When to travel the Holland

The Netherlands has a typical maritime climate, with cool winters and mild summers, so any time is a good time to visit. Be prepared for blustery and changeable weather, however, and only a handful of sunny days in summer –although global warming may be changing that. Precipitation (79cm a year) is spread rather evenly over the calendar, and spring is marked by short, violent showers.

Like much of Europe, the high season runs from June to August, which is known for its hot, sticky spells but isn’t quite the Riviera shown in some tourist brochures. Hordes of tourists pulse through the Netherlands at this time, but these are the best months to sit on the canals drinking and chatting. Many Dutch take a summer holiday, and the last July weekend is deadly for traffic. You may be surrounded by other foreigners in August, but the month is crammed with events.

Mid-March to May and September to mid-October are the shoulder seasons. Spring is wonderful, as the bulbs are in bloom – April for daffodils, May for tulips. Easter is busy in Amsterdam, but if you can visit during Koninginnedag (30 April) it’s worth fighting the crowds. Early October with its Indian summer can be an excellent time to come.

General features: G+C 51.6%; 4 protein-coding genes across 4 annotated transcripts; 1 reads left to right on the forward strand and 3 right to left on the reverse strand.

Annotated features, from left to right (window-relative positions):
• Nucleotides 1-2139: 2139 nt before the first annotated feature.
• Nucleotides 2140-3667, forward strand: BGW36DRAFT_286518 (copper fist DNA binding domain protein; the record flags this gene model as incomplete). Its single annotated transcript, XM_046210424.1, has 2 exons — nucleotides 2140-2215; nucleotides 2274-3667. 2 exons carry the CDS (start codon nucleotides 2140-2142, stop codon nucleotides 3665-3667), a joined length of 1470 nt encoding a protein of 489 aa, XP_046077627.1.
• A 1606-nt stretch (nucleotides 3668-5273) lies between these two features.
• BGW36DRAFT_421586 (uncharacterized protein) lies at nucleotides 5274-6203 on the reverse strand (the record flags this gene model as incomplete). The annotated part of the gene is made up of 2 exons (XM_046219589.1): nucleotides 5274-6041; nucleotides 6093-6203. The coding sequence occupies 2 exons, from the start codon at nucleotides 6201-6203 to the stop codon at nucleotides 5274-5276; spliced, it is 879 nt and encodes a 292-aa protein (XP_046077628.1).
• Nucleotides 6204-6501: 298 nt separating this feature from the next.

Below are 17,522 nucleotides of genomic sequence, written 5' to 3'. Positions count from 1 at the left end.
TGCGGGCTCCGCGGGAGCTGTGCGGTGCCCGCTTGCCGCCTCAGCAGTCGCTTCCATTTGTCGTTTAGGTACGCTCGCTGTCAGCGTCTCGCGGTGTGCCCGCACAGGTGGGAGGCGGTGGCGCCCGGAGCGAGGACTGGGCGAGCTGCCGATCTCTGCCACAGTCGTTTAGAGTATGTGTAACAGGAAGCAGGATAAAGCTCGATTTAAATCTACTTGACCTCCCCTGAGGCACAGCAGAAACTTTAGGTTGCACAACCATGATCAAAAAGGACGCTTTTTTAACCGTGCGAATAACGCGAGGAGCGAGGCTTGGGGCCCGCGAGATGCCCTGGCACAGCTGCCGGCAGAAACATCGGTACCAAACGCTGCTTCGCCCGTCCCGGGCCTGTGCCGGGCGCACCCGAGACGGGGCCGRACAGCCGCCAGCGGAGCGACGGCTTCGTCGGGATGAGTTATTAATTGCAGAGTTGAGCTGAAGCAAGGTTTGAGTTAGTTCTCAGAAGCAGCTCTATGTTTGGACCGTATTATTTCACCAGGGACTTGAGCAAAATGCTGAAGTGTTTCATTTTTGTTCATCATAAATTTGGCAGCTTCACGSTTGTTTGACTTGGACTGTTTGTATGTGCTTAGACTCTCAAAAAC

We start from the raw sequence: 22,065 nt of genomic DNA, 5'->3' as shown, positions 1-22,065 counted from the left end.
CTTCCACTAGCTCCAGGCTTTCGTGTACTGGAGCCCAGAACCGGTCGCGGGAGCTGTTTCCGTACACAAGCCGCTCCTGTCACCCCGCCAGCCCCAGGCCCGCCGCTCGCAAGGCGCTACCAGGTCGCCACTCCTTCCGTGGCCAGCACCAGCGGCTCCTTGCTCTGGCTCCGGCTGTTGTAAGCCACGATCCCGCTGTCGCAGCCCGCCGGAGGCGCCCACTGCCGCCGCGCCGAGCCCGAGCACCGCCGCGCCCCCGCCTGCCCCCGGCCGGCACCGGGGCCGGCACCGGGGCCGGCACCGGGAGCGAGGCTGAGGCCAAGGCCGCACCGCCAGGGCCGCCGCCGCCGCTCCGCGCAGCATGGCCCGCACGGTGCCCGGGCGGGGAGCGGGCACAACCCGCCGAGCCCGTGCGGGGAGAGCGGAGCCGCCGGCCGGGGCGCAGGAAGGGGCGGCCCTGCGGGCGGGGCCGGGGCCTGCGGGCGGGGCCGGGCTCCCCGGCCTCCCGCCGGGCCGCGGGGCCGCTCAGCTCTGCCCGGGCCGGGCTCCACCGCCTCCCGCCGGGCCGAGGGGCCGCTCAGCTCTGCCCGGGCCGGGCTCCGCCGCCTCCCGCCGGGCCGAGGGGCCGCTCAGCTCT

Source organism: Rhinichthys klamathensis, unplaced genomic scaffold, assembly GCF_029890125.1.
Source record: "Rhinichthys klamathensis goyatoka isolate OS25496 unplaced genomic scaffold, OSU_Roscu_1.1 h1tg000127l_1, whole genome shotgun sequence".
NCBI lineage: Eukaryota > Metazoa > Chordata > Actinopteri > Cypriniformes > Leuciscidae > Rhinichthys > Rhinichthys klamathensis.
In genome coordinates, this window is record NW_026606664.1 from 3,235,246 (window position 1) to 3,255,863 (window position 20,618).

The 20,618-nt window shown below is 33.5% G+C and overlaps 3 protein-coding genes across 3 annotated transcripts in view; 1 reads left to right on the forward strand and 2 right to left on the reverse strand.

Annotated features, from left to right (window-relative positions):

As the temperature drops, so does the number of tourists – things are calmest from mid-October to mid-March. Museums are quiet and you can mingle with the ‘real’ Dutch in cosy pubs around this time. Accommodation is also relatively cheap (except around New Year), though some hotels might be closed. The winter months (December to February) see periods of slushy snow and temperatures close to freezing.

School holidays are staggered according to region but fall around mid-February, early May, July and August, and the end of October.


In general the Netherlands has a maritime climate of cool winters and mild summers. Wind and rain are year-round factors; March is the driest month, July and August the wettest (and hottest), and wind invariably comes from the southwest, although it always seems to be head-on when you’re cycling.